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Amateur Slovak singer prompts debate over opening ceremony of ECOC

NEITHER the scheduled performance of British jazz funk band Jamiroquai, nor the various attractions organised throughout Košice, have prompted much debate over the opening ceremony of the European Capital of Culture (ECOC) 2013, the biggest social and cultural event of the year. Rather, it is the inclusion of Slovak amateur singer Anna Gaja, the wife of the mayor of Košice’s borough Sever Marián Gaja, who will perform two of her songs at the event, which has proven controversial.

NEITHER the scheduled performance of British jazz funk band Jamiroquai, nor the various attractions organised throughout Košice, have prompted much debate over the opening ceremony of the European Capital of Culture (ECOC) 2013, the biggest social and cultural event of the year. Rather, it is the inclusion of Slovak amateur singer Anna Gaja, the wife of the mayor of Košice’s borough Sever Marián Gaja, who will perform two of her songs at the event, which has proven controversial.

While one of the main organisers of ECOC referred to Gaja’s involvement as a good marketing campaign, the singer claims to know nothing about it.

The debate started after a 13-year-old video for Gaja’s song “Love in the Rain” was published on the internet, the Omediach.com website reported on January 7. The author of the article, journalist Miroslava Kernová, likened it to a “bad imitation of [popular Slovak singer] Dara Rolins”, who is Gaja’s idol.

Along with the public, several Slovak artists also responded negatively to the information.

Ján Sudzina, head of the Košice – ECOC project, later announced that asking Anna Gaja to attend the opening ceremony was only a marketing strategy.

“When preparing the opening ceremonial we were thinking about how to conceptualise the media campaign so as to reach the largest group of people,” Sudzina explained to the TASR newswire. “We had two possibilities. [Either] use a big amount of public money for an advertising campaign, which we could not afford and did not want to do at the time, or come up with a marketing event which would, because of doubts over the correctness of the selection of performers or political background, arouse a public debate.”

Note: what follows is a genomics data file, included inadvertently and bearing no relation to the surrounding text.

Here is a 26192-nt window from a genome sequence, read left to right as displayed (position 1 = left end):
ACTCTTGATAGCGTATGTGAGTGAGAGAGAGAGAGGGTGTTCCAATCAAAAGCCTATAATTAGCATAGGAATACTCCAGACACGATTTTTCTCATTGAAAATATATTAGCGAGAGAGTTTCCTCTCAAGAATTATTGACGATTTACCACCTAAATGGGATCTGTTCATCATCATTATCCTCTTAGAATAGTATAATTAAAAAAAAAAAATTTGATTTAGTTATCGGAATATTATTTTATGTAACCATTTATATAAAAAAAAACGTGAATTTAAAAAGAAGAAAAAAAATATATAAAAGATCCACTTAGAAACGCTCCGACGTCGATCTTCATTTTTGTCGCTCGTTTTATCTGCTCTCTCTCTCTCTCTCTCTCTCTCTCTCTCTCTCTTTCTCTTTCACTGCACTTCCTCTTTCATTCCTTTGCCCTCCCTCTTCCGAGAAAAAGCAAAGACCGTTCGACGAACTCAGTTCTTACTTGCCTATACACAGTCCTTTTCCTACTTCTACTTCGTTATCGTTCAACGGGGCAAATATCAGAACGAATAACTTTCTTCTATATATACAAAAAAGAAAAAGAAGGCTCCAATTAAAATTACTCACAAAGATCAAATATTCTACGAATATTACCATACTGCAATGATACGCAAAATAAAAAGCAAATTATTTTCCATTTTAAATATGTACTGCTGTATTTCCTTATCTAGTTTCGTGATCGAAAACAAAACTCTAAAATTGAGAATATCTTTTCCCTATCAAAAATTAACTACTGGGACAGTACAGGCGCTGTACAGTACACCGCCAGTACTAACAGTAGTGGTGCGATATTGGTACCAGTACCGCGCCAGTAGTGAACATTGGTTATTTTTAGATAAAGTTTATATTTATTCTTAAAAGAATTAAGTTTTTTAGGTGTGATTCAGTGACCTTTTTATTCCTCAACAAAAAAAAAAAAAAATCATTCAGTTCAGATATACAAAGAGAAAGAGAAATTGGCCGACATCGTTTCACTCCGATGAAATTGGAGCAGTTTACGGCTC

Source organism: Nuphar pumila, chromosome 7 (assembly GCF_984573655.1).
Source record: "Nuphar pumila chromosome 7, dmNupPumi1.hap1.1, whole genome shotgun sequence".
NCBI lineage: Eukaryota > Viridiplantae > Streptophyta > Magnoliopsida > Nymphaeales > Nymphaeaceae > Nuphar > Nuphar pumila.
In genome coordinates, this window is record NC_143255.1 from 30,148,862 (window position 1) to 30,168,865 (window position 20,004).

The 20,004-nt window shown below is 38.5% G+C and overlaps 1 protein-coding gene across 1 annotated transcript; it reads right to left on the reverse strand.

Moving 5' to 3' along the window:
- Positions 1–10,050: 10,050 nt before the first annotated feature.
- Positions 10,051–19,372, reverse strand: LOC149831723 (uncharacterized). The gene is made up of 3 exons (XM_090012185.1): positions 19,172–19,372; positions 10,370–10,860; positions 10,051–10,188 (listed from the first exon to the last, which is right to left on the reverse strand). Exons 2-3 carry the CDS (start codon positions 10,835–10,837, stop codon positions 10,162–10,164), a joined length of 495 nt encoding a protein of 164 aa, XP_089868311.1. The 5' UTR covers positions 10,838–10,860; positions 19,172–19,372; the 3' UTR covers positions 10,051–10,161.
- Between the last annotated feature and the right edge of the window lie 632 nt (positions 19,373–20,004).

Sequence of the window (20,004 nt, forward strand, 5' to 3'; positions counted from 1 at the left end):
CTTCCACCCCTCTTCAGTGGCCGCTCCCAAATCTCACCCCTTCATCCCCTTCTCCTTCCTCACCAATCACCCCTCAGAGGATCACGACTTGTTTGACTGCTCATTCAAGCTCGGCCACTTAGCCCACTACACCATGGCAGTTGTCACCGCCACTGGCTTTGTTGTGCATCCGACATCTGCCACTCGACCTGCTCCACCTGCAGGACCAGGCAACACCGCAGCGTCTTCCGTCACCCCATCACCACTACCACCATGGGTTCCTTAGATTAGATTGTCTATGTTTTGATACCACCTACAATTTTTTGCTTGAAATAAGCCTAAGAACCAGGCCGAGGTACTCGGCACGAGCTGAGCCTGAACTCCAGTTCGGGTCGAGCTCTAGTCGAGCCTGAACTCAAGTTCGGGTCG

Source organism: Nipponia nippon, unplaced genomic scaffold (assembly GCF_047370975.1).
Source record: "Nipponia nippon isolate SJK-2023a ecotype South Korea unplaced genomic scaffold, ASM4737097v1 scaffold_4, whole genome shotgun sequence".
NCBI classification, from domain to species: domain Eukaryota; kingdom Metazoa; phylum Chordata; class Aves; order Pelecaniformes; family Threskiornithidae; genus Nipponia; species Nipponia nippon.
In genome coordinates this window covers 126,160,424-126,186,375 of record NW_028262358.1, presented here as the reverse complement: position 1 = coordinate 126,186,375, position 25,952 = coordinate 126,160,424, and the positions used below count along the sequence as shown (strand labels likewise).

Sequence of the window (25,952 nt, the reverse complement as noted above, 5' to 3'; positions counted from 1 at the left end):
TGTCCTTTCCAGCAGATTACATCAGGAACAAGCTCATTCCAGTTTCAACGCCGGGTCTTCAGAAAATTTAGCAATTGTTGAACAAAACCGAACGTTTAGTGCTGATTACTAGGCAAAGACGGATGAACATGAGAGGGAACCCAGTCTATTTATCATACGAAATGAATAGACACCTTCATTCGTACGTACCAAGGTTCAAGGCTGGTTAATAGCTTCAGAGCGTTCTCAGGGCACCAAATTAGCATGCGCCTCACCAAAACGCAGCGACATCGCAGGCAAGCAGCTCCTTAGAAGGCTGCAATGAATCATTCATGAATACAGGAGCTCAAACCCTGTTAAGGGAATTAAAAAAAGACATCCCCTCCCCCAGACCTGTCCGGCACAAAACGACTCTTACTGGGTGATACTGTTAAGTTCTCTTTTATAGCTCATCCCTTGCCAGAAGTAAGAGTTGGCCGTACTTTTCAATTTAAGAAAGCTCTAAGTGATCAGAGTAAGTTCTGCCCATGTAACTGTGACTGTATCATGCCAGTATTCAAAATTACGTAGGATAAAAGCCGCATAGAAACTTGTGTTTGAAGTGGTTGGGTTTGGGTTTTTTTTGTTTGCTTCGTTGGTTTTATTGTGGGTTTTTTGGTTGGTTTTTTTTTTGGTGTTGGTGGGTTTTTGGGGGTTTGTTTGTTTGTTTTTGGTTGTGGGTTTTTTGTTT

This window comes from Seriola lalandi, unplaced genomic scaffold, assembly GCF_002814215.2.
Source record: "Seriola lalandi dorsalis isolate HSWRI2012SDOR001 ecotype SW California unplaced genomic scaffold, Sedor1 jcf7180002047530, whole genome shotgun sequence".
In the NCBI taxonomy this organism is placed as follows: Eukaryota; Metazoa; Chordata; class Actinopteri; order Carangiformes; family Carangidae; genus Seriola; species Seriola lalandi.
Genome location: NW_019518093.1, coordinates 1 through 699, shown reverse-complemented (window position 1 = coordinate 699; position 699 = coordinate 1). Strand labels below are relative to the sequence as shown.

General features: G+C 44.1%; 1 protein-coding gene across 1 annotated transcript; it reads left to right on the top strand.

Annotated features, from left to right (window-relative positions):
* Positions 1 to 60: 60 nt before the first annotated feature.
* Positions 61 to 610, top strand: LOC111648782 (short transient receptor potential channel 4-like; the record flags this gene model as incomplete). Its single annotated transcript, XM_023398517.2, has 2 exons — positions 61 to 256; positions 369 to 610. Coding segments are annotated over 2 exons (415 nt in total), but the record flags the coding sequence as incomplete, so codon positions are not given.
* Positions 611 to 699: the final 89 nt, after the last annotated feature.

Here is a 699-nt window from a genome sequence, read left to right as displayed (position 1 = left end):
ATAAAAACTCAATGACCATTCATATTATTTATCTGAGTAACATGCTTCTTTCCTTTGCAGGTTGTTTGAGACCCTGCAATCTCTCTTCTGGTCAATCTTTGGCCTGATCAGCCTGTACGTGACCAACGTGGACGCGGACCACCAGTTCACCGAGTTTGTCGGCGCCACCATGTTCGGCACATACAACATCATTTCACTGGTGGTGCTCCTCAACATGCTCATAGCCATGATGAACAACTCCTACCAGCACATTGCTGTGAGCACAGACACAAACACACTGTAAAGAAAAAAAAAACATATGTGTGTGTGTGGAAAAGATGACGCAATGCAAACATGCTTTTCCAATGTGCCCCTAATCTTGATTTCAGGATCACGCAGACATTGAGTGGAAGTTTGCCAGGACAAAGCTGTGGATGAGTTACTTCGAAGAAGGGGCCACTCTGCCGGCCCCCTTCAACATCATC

Before publishing this information, only a very few people visited the ECOC website, though the organisers invited several well-known foreigner artists, like French architect Dominique Perrault, US musicians Frank London and Paul Shapir and director Emil Kosturica. Now the number of visits to the website has broken records, Sudzina stressed.

The organiser also said that Anna Gaja “showed an understanding” of the campaign, TASR wrote.

Yet, Gaja responded that she was unaware of the plan to use her as part of the campaign. She said that the organisers called her in October and offered her to perform at a concert, organised on January 19. She realised only later that it was to be the opening ceremony of ECOC, Gaja said in the interview with the Korzár regional daily.

The singer added that she had not expected such a response since the media have never shown much interest in her or her career.

“Journalists, relatives, friends, known and unknown people are bombarding me on the phone and through the internet. The whole family is suffering from this,” Gaja stressed, adding that she does not need such scandals in her life.

When asked about her husband’s response, she said that he felt from the very beginning that it would be a problem.

“He was afraid they would connect my performance to his function as the mayor of [Košice’s] borough Sever and a member of the supervisory board for the ECOC project,” Gaja told Korzár.

The singer added that she does not believe that the negative attention will cause any harm to her or the event, saying that “every marvel lasts three days” and that in a few months “nobody will remember that some Anna Gaja exists”.

Meanwhile, the reporter from Korzár daily tried to contact Sudzina to question him further about the alleged campaign, but the organiser has refused to comment on it.

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